A part of our brain argues for severing impractical friendships, being lazy, self-serving, and exploiting each-other as much as possible. In Seinfeld, characters voice and validate those arguments.
Humor is (often) about realizing how much we suck. This is healthy because we need to adjust our actions accordingly. If we have too much faith in ourselves we forget that there’s a little George Costanza in all of us.
More than that, the show hits on our awareness of our own evils, our tolerance for them, and often conscious decision not to change, even though we know better. The episode with the bizarro friend group is a great example.
I think it’s this depth (as well as how realistic and close-to-home the characters are) that bothers Klosterman, but I think he’s assuming that the show’s message is self-validating. I think the nature of the humor was self-undermining. When you name something accurately, you change it.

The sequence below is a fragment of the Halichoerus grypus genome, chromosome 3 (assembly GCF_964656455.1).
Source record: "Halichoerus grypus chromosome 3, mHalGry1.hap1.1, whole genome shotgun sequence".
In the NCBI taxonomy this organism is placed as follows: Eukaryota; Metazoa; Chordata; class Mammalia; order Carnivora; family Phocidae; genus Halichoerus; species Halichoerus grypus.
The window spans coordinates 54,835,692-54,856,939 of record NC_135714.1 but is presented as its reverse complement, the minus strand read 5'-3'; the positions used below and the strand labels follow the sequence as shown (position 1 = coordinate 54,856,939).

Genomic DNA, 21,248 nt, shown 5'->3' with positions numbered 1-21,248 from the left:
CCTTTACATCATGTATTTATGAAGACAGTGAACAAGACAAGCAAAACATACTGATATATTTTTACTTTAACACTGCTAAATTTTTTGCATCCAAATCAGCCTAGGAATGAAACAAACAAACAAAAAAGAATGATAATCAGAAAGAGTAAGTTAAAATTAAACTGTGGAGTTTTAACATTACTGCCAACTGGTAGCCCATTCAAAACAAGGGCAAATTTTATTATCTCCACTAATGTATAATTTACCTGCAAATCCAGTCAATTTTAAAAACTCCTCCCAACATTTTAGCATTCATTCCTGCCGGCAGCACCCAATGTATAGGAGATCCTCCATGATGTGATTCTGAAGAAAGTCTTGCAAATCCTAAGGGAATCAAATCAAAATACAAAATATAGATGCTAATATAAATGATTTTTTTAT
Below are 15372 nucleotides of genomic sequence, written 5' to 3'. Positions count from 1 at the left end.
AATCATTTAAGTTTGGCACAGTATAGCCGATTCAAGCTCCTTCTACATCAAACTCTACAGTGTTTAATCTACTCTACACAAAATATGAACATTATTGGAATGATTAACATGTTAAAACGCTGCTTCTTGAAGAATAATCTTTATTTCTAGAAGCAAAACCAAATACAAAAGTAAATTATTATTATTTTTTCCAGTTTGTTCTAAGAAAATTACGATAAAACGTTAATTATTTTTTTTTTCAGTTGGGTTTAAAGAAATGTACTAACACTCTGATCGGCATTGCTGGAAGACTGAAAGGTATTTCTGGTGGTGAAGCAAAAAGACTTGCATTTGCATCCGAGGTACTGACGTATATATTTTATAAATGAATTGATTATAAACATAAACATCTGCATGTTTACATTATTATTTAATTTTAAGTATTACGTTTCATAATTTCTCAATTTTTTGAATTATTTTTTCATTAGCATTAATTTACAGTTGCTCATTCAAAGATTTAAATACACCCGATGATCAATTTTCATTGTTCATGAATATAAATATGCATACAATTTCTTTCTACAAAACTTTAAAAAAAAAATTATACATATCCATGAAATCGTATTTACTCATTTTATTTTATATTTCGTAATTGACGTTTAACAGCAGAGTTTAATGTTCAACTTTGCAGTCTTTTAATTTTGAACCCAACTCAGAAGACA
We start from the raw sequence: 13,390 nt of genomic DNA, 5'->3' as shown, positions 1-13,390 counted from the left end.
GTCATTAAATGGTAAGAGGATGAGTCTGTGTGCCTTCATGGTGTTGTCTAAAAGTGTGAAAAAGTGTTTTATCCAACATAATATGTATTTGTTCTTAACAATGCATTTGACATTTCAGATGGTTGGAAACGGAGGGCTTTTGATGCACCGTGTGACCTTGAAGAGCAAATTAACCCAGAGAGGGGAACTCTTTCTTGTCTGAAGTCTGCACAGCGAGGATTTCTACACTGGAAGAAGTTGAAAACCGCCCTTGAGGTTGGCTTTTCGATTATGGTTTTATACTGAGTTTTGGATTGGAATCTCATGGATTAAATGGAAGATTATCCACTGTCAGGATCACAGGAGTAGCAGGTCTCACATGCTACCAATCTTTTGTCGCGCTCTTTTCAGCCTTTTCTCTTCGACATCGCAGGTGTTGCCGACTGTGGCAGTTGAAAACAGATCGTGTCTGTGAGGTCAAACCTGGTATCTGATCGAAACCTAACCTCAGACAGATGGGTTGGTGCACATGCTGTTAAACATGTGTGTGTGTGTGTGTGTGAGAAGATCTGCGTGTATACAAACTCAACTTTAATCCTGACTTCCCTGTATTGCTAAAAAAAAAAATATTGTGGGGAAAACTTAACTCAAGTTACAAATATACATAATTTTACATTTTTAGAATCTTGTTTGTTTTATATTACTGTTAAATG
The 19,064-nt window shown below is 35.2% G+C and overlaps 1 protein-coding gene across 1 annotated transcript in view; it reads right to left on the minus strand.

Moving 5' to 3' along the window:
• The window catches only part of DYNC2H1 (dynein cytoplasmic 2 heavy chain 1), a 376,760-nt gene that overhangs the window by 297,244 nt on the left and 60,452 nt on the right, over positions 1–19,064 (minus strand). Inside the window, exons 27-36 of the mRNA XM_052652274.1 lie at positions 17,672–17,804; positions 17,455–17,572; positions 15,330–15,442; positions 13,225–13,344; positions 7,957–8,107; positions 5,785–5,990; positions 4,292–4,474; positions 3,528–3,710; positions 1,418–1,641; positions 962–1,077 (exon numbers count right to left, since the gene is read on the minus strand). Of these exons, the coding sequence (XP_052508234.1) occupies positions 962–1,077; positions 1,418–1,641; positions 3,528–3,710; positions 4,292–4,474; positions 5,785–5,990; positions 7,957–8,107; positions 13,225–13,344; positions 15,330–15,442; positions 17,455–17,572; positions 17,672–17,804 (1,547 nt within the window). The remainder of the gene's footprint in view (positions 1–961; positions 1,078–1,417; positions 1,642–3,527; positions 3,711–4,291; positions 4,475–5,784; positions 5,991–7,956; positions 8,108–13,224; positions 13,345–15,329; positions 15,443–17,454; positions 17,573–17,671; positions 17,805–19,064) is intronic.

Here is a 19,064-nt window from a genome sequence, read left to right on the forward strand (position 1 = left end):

Been reading Ali Allawi’s book on the occupation of Iraq.
We had two conflicting ideals: a democratic Iraq and a secular Iraq. The Iraqi people wanted religious rule and we couldn’t accept that. All Iraqi institutions were associated with the Ba’ath party, with Islam, various tribes, or were formed in exile by Iraqis who hadn’t been in Iraq for decades. Since we didn’t have anyone to transfer power to, we wound up empowering many former Ba’athists (we didn’t have any records of who was Ba’athist and who wasn’t) as well as corrupt and incompetent brown-nosers. We also dragged on the occupation and refused to transfer authority.